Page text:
8. Wedge pillow

I LOVE this wedge pillow. It's adjustable, so you can gradually get flatter. Sleeping with drains in is tricky, so I also lined my sides with pillows. When you are able to sleep flat again, keep this around. I used it for a rotator cuff surgery earlier this year, and my husband uses it for reflux. My kids use it to relax. I use it to read in bed. It's really helpful, and I see us living with it for years.


9. Sleep mask

Sleep is everything to keep your mind and body healthy, but it's especially important when you need to heal. I had a stash of eyemasks from plane trips, but this eyemask changed me. Complete darkness. Soft. Room for your eyes to open but not brush against the inside of the mask. Luxury.

10. Earplugs I typically despise when companies market things "for women," like when you see a pink drill "for women" or a pink pen "for women" -- like, only the color is different, that's dumb. But these: they are pink, which makes them easier to find when you drop one. Mostly: they fit beautifully in my tiny ears. Also: you need to sleep. A lot. These earplugs + the above sleep mask = pure magic.

11. Resistance bands for at-home Physical Therapy You may go to PT, or during a pandemic you may not feel safe there. Either way these small resistance bands are helpful to stretch your muscles and regain strength and range of motion.

12. Tablet holder - for bed This was SO useful, especially when I was up in the middle of the night for no reason. Your arms will be weak and you will be tired. It's nice to put a pillow on your lap and put your phone or iPad up there.

13. Soft housecoat with POCKETS I have become obsessed with housecoats. And they have pockets!! I had my mastectomy in October, so plush housecoats are my jam. I have two, and I live in them.

14. Witch Hazel wipes
It might be difficult to poop after surgery -- it usually is. Once you do squeeze one out, you'll be glad you have these on hand. You're welcome!

15. Long phone charger You'll be stuck in bed for a long time. You want to make sure your phone can reach the charger while you're lying in bed doomscrolling.

There are a lot of other items that I acquired, either gifts or painkiller-purchases (be careful about this ha ha -- oxycodone makes you LOOOOOOOPY and you might buy a 75" television if you're not careful), but I'll save them for another blog.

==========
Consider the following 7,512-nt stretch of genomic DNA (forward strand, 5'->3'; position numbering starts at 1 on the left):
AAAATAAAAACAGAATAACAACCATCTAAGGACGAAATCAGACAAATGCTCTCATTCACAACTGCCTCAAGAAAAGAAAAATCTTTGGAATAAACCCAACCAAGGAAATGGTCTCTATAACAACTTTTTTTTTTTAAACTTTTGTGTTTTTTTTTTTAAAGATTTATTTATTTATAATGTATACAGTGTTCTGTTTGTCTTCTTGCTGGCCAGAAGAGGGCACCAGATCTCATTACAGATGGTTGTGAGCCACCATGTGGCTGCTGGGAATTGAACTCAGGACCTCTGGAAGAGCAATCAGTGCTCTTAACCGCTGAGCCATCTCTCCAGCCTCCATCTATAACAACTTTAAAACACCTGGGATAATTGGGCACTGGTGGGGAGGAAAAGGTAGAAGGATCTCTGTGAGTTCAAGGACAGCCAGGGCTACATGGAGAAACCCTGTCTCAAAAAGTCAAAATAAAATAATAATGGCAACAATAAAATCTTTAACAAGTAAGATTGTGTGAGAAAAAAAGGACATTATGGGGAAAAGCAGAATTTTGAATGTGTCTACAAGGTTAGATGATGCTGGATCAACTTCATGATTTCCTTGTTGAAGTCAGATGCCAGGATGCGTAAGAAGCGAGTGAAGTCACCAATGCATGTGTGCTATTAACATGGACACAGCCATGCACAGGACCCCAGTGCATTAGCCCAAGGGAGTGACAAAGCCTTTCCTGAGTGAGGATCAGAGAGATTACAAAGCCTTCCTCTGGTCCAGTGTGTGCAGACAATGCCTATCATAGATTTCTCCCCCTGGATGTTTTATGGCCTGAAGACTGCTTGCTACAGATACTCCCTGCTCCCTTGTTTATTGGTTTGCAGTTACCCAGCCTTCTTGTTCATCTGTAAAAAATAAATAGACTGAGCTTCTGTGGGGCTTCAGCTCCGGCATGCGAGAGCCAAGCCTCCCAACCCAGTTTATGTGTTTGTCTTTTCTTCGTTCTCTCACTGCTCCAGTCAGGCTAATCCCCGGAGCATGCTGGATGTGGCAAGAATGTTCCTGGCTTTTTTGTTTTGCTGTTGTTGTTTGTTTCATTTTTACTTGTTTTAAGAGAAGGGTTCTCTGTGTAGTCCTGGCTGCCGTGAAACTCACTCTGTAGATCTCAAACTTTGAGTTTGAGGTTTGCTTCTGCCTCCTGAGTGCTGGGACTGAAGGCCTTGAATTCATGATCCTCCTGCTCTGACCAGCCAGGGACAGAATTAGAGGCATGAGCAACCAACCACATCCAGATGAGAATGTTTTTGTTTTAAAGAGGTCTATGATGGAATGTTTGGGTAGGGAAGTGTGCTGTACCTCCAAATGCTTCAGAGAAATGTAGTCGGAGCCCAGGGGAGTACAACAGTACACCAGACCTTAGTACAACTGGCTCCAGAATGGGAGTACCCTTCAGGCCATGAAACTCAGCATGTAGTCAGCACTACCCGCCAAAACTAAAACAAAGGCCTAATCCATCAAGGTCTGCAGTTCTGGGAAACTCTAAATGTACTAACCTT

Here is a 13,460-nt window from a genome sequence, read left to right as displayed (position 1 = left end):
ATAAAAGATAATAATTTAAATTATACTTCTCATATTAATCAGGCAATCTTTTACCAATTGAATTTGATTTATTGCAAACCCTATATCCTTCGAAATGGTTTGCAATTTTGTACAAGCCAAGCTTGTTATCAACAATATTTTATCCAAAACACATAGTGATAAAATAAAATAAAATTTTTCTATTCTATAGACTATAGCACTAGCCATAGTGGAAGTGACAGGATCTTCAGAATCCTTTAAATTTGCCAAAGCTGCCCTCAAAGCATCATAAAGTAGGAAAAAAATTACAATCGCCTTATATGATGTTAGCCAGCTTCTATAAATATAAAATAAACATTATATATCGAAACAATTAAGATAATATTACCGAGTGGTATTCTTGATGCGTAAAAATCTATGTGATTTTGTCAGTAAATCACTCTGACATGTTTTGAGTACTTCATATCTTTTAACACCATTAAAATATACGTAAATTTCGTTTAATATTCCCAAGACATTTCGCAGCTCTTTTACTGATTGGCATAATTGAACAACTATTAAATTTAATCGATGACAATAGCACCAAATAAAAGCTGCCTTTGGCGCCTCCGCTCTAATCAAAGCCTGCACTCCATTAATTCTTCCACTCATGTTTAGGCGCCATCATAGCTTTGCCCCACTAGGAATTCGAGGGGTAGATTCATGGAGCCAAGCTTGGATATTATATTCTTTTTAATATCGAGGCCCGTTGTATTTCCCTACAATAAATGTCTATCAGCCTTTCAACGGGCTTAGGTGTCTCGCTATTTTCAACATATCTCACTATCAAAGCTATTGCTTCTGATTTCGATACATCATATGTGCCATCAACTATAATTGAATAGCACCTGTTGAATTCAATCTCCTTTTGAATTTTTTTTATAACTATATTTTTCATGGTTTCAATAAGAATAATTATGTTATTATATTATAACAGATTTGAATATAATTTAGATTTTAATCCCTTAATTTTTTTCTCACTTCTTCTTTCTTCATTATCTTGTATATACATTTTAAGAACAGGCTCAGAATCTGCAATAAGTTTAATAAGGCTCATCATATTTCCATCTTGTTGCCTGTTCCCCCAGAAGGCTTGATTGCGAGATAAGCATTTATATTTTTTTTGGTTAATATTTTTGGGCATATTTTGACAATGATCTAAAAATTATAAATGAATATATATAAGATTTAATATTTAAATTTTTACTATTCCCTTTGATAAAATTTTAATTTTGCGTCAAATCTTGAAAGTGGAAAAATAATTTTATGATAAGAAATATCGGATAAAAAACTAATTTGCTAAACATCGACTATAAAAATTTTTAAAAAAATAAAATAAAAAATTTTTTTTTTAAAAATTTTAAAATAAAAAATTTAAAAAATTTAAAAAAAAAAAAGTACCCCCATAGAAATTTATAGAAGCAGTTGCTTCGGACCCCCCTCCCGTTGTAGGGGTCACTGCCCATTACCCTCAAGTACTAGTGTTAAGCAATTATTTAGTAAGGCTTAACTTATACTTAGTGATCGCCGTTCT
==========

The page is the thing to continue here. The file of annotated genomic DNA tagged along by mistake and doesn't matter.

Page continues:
I hope this was helpful! Thanks for reading.
UPDATES ON MY CANCER: https://tinyurl.com/brigidupdates
Other ways to support: https://linktr.ee/brigidkaelin (This has links to EVERYTHING, my website, my cancer updates, my Venmo, my Patreon, and all my social media! I've been a professional musician since I was a teenager. COVID has eliminated career, so I'm doing all I can do stay afloat. I so appreciate all my friends who have jumped in to help my family. We love you so much.)


  1. Fan. Tastic. This is an excellent list that I wish no one needed but hope many use.

    1. Thank you! I am trying to post some useful stuff instead of just journal entries :)

    2. You are amazing and STRONG, woman, daughter, wife, mother, singer,song writer!
      You can do this and you are doing it well, feel the love and prayers and vibes from your MANY MANY fans and friends. WE LOVE YOU !!!

    3. Thank you so much, Alice!! That pie was amazing :)

  2. Dear Brigid, read your story on C-J. I see you've the strength, friends and family to meet this challenge. Grab it by the collar, kick it to the curb! I had similar cancer experience, 11 yrs ago. I cried once, hard. There after my coping mechanism utilized humor. Yes the casserole parade was divine! But my husband and sons gave me a laptop. We plowed through every Seinfeld episode. Your musical expression is such a gift! Thinking of you and family, HC

    1. Thank you! I'm so glad to hear you are doing well. What a ride this is. I've been primary caregiver three times for someone else with cancer, but being the patient is a whole new thing.